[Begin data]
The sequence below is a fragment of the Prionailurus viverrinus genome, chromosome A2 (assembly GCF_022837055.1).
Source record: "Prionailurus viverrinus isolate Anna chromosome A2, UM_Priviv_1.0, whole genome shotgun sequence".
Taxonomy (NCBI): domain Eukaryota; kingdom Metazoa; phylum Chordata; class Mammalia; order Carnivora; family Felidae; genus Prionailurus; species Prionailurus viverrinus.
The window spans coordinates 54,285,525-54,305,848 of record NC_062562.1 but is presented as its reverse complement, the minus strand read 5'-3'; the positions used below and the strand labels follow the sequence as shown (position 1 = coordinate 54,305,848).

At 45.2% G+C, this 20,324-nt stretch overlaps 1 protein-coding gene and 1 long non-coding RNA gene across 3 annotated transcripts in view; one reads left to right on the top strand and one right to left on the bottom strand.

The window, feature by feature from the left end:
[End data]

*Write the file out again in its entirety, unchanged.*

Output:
The sequence below is a fragment of the Prionailurus viverrinus genome, chromosome A2 (assembly GCF_022837055.1).
Source record: "Prionailurus viverrinus isolate Anna chromosome A2, UM_Priviv_1.0, whole genome shotgun sequence".
Taxonomy (NCBI): domain Eukaryota; kingdom Metazoa; phylum Chordata; class Mammalia; order Carnivora; family Felidae; genus Prionailurus; species Prionailurus viverrinus.
The window spans coordinates 54,285,525-54,305,848 of record NC_062562.1 but is presented as its reverse complement, the minus strand read 5'-3'; the positions used below and the strand labels follow the sequence as shown (position 1 = coordinate 54,305,848).

At 45.2% G+C, this 20,324-nt stretch overlaps 1 protein-coding gene and 1 long non-coding RNA gene across 3 annotated transcripts in view; one reads left to right on the top strand and one right to left on the bottom strand.

The window, feature by feature from the left end: